Underwood New Music Readings: Composer Spotlight – Sarah Gibson

Los Angeles-based composer, pianist, and educator Sarah Gibson has received the Victor Herbert ASCAP award, NFMC Marion Richter American Music Composition Award, and first place in the 2010 Percussive Arts Society Composition Contest. eighth blackbird, the What’s Next? Ensemble, the University of Southern California (USC) Symphony, and USC Thornton Edge, and many other groups have performed her music. She is a lecturer at the University of Southern California and is the Teaching Artist for the esteemed Composer Fellowship Program and Associate Composer Program with the Los Angeles Philharmonic under Artistic Director, Andrew Norman.

Sarah will participate in 25th Annual Underwood New Music Readings (Tuesday, June 14 at 7:30pm Miller Theatre, Columbia University) with her piece Talking to the Time, inspired by the way her grandmother tells stories.

Composer Sarah Gibson

American Composers Orchestra: What was your reaction to finding out your piece had been selected for the Underwood New Music Readings?
Sarah Gibson: ACO and Underwood have such a strong and positive reputation in our field; I was so honored to learn I would get to work with them this June. I’ve had a couple friends who have participated in the Underwood New Music Readings and the feedback and mentorship they received was invaluable. Working with an orchestra and conductor, George Manahan, who have their thumb on the pulse of modern orchestral music is a one-of-a-kind experience. Combined with the incredible mentors and workshops we will be involved with, I know it will help shape how I think about my compositional voice and technique moving forward. I cannot wait to hear my piece come to life and to learn from the expertise of this orchestra and these mentors.

ACO: Your piece Talking to the Time reflects the way your grandmother would use each antique, trinket, or piece of furniture in her home to tell the story of her life. Are there any particular objects from your life or hers that are represented in the piece? If so, how?
SG: I approached this piece more from visualizing my grandmother walking around her house, telling stories that dovetailed and built on each other and less about particular pieces of furniture. It really was the technique by which she wove her stories that I was drawn to in the form of my piece. That being said, one of her favorite antiques in her home is her grandfather clock. When I heard the Punch Brothers’ song “Julep” which references a grandfather clock and the passing of time, I derived the title of my piece from its lyrics: “You and me rocking, grandfather clock is tick tick talking to the time we used to wind it.”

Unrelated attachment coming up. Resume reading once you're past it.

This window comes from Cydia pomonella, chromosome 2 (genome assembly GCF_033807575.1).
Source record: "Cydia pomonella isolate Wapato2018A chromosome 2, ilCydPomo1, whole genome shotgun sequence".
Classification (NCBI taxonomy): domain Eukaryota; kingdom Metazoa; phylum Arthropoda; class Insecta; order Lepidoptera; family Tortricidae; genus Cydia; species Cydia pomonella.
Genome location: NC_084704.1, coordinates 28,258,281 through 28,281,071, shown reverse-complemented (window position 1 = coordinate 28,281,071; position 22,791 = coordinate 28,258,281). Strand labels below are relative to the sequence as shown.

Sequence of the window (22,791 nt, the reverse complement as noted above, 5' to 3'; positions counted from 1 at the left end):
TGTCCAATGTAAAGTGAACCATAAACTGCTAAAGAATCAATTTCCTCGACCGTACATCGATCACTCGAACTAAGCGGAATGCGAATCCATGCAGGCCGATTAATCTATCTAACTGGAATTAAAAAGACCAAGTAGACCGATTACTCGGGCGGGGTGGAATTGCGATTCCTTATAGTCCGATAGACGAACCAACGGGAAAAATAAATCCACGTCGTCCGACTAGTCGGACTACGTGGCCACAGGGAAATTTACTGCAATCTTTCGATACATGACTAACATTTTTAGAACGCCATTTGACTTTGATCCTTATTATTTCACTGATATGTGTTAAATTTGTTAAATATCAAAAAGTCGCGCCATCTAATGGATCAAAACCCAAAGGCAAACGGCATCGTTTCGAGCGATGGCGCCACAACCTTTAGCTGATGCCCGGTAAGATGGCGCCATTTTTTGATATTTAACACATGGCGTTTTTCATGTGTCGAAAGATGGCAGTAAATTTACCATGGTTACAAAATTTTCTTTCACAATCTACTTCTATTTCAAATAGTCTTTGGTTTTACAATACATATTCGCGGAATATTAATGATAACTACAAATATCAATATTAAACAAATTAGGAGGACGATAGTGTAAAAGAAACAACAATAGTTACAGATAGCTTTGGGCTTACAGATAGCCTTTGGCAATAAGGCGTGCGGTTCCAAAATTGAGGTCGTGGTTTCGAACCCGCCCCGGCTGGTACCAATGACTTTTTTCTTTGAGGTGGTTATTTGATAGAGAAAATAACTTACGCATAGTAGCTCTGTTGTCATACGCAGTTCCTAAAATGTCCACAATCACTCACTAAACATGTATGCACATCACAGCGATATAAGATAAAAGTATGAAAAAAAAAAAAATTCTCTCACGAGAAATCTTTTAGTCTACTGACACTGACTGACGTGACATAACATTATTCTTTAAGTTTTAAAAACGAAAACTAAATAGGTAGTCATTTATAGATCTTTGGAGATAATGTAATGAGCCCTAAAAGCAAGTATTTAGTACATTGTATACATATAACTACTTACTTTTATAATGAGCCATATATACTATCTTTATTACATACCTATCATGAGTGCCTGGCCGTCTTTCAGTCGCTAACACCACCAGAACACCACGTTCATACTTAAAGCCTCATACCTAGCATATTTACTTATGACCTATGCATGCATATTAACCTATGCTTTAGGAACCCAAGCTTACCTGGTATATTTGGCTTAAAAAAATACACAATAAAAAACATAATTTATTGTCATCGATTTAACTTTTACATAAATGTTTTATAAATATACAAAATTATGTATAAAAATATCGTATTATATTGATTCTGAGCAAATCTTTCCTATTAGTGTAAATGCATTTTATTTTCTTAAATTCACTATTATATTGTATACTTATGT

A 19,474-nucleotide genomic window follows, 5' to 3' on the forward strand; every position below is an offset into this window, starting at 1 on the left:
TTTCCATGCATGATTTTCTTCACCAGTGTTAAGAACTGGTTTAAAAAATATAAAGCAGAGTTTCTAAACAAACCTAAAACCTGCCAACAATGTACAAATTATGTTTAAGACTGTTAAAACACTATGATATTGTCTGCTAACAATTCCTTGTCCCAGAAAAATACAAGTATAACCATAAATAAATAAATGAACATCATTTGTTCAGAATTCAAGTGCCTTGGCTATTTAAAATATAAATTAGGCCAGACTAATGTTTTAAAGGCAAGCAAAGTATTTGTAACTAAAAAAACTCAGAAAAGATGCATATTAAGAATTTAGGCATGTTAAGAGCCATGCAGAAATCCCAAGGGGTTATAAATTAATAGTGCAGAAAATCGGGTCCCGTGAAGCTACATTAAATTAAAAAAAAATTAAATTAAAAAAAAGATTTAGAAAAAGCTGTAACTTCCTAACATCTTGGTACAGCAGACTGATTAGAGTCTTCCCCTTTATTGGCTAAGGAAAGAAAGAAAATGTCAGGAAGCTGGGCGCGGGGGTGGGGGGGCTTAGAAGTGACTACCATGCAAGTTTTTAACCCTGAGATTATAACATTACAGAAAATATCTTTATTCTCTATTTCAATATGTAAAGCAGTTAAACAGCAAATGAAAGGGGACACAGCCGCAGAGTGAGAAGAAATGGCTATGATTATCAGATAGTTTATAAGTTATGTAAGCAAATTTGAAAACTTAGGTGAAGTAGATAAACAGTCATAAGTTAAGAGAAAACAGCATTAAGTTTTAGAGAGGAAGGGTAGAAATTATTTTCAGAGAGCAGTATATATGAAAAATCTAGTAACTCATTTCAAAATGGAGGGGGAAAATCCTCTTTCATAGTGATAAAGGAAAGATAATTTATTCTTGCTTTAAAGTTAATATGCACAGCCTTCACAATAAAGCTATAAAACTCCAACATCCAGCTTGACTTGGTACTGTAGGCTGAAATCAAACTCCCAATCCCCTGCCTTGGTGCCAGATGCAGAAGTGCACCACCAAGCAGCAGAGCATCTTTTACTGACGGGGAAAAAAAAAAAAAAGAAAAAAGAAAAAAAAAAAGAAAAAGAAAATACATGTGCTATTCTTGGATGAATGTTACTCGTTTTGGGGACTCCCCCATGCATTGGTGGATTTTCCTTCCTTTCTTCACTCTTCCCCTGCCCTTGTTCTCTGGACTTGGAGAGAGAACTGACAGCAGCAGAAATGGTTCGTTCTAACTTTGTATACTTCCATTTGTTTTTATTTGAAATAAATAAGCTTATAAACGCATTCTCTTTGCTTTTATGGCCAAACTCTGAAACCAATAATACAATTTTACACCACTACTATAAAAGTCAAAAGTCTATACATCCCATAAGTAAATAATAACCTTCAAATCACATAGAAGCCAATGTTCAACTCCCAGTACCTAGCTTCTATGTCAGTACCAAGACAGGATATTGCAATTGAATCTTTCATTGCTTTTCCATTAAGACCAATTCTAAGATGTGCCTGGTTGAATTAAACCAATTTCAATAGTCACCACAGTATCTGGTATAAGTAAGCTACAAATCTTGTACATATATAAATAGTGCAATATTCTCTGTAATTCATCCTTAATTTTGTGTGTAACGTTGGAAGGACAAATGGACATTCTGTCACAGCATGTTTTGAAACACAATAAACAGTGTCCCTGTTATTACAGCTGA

ACO: What have you done with your piece, score, and parts in preparation for the Underwood New Music Readings?
SG: I’ve gone through the piece very carefully and reworked voicings, orchestrational colors, and amped up important melodies that I want to come through more strongly in performance. I’ve also notated a fair amount of passages differently and played with different meters in order to depict what I’m after most effectively. I’m excited to see how these alterations affect the reading!

ACO: What do you hope to gain from the workshops, and the feedback and guidance of mentor composers Derek Bermel, Sarah Kirkland Snider and Stephen Hartke?
SG: I’ve already learned so much about making my orchestrational argument clearer after a phone conversation with Derek Bermel. All three of these composers – Bermel, Snider, and Hartke – are such powerhouses in their field. I’m looking forward to hearing their feedback not only on my own piece, but also on the six other young composers’ pieces. Constantly, I am inspired by what my colleagues are doing and it will be such a treat to get to watch the other young composers in the rehearsal process and to see what these phenomenal mentors will offer each of us. We all have different voices and it will be so exciting to see the different techniques each of these mentors use with all seven of us. It will be thrilling to learn from these reading sessions and see how the composers, mentors, conductor, and orchestra respond to various aspects of our compositions.

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